Search This Blog

Size Matters in Fishing Boats!

Mid-sized boats like this Smokercraft Pro Angler XL continue to be popular among fishermen because they are affordable, they can be towed with smaller vehicles and storing them in the family garage is no problem during the off season.
By Mark Romanack

             During the next few months thousands of potential boat buyers will wrestle with the question of boat size. The size of a fishing boat matters a great deal and the reasons don’t always have to do with how many people the boat must carry.
            A fishing boat is a big investment. If towing that fishing boat to popular fishing destinations means the family must also invest in a new tow vehicle, there is a good chance that boat deal is dead in the water. Typical family automobiles including mini vans and small SUV’s equipped with V6 engines can also double as a great “tow vehicle” so long as the boat in question isn’t too large.
            This is precisely the primary reason that the most popular boat sizes in America continue to be 16, 17 and 18 foot models. These medium sized boats dominate in sales because most families already own an automobile capable of towing boats in this class without issue.
            To effectively tow larger 19 to 22 foot boats is a job better suited to a full size SUV, pick up or van. For fishing trips close to home any of these vehicles with a V6 engine is adequate as a tow vehicle. For long distance towing a better choice is a tow vehicle equipped with a more powerful V8 engine.
            It’s interesting to note that vehicles with V6 engines tend to get better gas mileage than those equipped with larger V8 power plants. However, when towing the smaller V6 will be working harder and in most cases it’s actually the V8 that will deliver better fuel economy.

Larger boats like this STX 2050 typically require a full sized vehicle
 and V8 engine for towing and a pole building for winter storage.

            As mentioned before a fishing boat is a large investment. Owning a boat also comes with the responsibility of storing that boat during the off season. Most two car garages are big enough to accommodate a tow vehicle and also a medium sized fishing boat.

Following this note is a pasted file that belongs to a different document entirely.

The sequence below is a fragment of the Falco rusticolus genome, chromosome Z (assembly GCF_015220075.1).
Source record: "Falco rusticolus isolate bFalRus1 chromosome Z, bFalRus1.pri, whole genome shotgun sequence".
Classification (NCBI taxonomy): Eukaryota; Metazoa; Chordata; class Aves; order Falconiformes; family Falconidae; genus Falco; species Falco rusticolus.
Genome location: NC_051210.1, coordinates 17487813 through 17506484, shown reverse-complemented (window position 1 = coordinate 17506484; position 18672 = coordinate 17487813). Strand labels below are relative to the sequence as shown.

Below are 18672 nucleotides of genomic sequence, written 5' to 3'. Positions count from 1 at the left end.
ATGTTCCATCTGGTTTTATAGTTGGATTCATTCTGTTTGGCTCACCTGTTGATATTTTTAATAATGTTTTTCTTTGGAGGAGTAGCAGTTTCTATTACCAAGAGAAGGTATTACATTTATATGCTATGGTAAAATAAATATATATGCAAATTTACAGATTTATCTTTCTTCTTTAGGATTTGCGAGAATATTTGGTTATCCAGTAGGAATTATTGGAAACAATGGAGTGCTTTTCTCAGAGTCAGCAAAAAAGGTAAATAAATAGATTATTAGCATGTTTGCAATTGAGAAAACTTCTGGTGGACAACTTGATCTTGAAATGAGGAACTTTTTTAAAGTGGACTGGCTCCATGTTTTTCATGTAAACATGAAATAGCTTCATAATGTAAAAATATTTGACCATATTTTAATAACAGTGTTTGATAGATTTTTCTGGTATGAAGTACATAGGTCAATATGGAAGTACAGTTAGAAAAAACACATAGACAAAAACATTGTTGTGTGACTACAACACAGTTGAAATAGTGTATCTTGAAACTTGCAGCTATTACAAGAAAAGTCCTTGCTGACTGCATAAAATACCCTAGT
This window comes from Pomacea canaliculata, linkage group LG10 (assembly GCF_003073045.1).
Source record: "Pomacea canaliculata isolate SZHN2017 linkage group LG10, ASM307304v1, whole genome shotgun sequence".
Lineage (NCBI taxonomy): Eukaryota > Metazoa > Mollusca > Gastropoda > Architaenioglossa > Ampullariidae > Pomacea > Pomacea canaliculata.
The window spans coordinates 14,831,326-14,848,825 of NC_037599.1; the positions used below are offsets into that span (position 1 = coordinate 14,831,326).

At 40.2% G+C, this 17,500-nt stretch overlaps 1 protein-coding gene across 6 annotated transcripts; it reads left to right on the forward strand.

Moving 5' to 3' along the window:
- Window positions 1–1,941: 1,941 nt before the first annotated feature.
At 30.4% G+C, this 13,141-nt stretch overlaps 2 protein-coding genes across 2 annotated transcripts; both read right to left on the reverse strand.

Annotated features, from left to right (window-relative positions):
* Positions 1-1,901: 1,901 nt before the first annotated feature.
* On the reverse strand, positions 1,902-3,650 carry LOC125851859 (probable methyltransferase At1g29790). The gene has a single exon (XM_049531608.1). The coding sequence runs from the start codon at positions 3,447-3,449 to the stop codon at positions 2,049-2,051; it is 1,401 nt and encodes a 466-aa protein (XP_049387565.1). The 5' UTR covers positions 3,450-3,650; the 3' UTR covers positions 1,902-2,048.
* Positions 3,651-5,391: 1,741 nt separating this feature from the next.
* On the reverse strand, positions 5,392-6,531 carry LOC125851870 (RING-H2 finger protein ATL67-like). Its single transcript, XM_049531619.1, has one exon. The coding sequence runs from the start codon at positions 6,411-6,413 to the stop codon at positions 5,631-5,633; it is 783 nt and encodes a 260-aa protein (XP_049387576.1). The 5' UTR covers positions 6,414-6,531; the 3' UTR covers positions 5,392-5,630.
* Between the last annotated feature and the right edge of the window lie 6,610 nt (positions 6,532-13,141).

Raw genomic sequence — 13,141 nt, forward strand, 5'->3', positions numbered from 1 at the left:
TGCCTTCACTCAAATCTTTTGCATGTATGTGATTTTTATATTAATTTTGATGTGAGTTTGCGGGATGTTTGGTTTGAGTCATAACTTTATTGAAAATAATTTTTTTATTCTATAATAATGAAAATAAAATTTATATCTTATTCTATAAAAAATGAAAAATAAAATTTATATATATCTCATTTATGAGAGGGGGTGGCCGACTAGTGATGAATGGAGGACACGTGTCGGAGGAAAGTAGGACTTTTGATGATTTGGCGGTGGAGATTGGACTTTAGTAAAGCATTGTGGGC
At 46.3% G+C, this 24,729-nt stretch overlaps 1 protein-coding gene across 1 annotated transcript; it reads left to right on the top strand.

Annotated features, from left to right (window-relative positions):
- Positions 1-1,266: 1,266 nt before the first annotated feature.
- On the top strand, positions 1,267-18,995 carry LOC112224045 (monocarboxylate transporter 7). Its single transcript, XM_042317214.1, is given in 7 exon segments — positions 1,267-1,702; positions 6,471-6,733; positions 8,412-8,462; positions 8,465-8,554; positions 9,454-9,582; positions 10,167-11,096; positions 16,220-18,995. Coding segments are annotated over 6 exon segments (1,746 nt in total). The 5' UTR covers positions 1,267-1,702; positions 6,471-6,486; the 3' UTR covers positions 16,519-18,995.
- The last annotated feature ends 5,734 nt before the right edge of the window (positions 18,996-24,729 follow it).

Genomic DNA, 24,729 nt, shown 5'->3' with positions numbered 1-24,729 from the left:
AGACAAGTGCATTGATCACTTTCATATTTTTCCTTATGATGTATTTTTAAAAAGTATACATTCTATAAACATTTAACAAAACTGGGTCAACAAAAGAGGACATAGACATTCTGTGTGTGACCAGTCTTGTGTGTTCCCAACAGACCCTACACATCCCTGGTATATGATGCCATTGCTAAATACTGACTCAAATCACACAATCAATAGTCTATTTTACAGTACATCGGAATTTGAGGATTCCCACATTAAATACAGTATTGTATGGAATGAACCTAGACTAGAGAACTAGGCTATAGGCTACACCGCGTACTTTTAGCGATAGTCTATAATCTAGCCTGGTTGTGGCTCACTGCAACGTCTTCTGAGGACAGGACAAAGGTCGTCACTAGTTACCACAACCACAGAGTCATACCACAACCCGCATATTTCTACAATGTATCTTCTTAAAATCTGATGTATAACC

In order to fit both inside the garage may require having a trailer that features a “swing away” tongue and also trimming the outboard into the down position. Another trick home owners can use when storing their fishing boat is to purchase wheel dollies designed to fit under the trailer tires. Simply jack up the boat and trailer, place the dolly under the trailer tire and lower the boat and trailer back down onto the dolly wheels.
            Rigged in this manner the boat can be wheeled around by hand and positioned much closer to garage walls and fixtures than would be otherwise possible. The dolly wheel trick helps a boat owner store their valuable fishing boat during the off season while still having enough storage space for the garage to function as a home for the family car.
            Storing larger boats in the 19 to 22 foot class normally requires a more spacious pole building or the use of an off site storage facility. Because off site boat storage facilities pack boats in like cord wood, once the boat is in storage it normally can not be removed until an agreed upon date.
            If a fishing boat must be stored outside there are some affordable steps boat owners can do to insure the best possible protection for their investment. The biggest threat to outside storage is snow and water pooling on the boat cover, seeping into the boat, freezing and causing damage to flooring and boat fixtures.
            Using 2X4 lumber, some deck screws and a battery powered drill, boat owners can build a simple wooden frame around the boat from which to drape and secure a heavy duty tarp. The goal is to create a tent over top of the boat that is steep and taunt enough that rain and snow shed right off.
            It’s best if the boat has a mooring or travel cover and the tarp provides additional weather protection. The wooden frame work can be taken apart in the spring, stored and used again the next winter.
            When storing boats outside it’s essential to winterize the outboard motor, remove batteries, charge them and store them in a cool and dry location. It’s also essential to make sure no water is left in the livewell, bait well or plumbing. Remove the drain plug, tilt up the bow of the boat using the jack stand and inspect the bilge area to make sure no water remains in the boat.